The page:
3G consumer launch delayed until end of year

23 Feb 2004

Autumn is the earliest that Irish consumers can expect to be able to go into a shop and buy a next generation 3G mobile phone, despite all three operators making a commitment to a ‘commercial launch’ in the second half of last year.

Last Thursday ComReg published the proposed schedules submitted by the applicants in their successful license bids, and though the regulatory body says the operators met their roll out and infrastructure requirements, consumers may question the accuracy of the phrase ‘commercial launch’ of services.

Commercial launch dates for Vodafone, O2 and Hutchison’s 3 network were given as May 1, December 15 and September 30 respectively though any commercial presence of 3G in Ireland remains non-existent.

“It is somewhat confusing,” says O2’s corporate affairs manager Johanna Cassells. “They are regulatory requirements. They are not commercial services. We don’t believe there will be commercial services in the market until the latter part of this year. There is a clear difference between a commercial service and a regulatory requirement.”

O2 like Vodafone and Hutchison are currently trialling their 3G data services with a limited number of corporate customers. As far as Vodafone is concerned it has met its launch obligations. “We have a small number of business customers who have has 3G handsets from us since our commercial launch last May,” says Joan Keating, Vodafone’s head of corporate communications. “They are paying the equivalent of GPRS tariff rates.”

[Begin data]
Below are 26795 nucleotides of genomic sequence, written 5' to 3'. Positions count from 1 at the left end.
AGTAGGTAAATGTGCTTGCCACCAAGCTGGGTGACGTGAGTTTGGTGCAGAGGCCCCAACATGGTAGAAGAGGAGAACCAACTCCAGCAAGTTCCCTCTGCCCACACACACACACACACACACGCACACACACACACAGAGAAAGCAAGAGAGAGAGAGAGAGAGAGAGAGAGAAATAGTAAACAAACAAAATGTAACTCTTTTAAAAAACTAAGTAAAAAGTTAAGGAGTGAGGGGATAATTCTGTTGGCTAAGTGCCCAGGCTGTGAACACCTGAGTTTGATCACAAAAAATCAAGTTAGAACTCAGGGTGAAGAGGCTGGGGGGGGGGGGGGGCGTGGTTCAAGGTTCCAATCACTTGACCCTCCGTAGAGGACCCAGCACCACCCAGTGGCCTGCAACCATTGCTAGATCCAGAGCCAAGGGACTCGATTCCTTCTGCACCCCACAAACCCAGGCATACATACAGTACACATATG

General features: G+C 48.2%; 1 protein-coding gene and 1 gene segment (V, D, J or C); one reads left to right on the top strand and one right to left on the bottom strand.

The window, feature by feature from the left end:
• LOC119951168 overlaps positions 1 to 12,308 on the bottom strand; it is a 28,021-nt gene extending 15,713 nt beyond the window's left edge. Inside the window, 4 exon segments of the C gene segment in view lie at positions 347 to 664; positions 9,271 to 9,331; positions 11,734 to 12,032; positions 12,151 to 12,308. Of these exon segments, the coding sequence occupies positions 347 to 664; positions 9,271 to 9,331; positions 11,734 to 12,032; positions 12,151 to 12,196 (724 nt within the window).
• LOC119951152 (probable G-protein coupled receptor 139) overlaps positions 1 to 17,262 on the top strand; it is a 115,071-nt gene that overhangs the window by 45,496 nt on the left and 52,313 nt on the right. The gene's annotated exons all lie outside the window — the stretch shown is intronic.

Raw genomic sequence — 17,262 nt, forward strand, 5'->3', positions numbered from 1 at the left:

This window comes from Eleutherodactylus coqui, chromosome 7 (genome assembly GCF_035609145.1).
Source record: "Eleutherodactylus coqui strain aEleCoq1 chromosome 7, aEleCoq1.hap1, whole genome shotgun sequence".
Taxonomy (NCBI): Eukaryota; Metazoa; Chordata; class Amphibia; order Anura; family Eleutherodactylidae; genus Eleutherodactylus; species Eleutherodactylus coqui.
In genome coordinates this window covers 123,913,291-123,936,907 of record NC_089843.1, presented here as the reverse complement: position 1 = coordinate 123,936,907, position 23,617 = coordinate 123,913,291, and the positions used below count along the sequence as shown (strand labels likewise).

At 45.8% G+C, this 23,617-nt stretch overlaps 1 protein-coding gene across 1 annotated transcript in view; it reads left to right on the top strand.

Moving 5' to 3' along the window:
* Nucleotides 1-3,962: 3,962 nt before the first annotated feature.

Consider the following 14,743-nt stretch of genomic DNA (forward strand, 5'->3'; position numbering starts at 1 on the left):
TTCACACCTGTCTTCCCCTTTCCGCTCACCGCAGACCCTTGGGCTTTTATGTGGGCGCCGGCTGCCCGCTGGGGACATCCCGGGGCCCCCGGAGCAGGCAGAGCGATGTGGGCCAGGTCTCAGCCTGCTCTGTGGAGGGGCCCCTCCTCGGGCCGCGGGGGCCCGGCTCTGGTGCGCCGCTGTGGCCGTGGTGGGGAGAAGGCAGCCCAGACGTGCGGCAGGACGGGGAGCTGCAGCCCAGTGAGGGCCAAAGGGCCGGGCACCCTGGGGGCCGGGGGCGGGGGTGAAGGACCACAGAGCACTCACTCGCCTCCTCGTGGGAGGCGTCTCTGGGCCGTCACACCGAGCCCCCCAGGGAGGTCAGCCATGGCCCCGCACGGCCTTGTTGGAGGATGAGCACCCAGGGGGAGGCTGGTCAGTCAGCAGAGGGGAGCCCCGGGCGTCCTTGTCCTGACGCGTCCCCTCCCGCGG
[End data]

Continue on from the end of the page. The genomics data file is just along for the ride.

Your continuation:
“The 3 network is live and is available to key corporate customers,” says Ed Brewster of 3 UK. “We expect, however, it will be some time before the service becomes available through retail outlets. At the moment we have over 100 people working on the project in Irleand and we are focused on rolling out the network in the Dundrum area of Dublin.”

ComReg doesn’t regard the launch issue as its problem: “They [the networks] are ready commercially to launch from the work we have done with them, the problem is a handset issue,” said a spokesperson. “They are all working on that and reporting back to us.”

Johanna Cassells elaborates: “The reality is that there is not an adequate supply of 3G handsets and won’t be until 2004 to support the technology. We want 3G handsets that are similarly priced to 2.5 handsets. They need to be as compelling to buy as existing phones. They are simply not available.”

Cassells also said that O2 were unhappy with ComReg releasing the application documents though they accepted its decision. “By publishing the terms of the license it affects the competitiveness of the roll out plans. We were against them doing that,” she says.

By Ian Campbell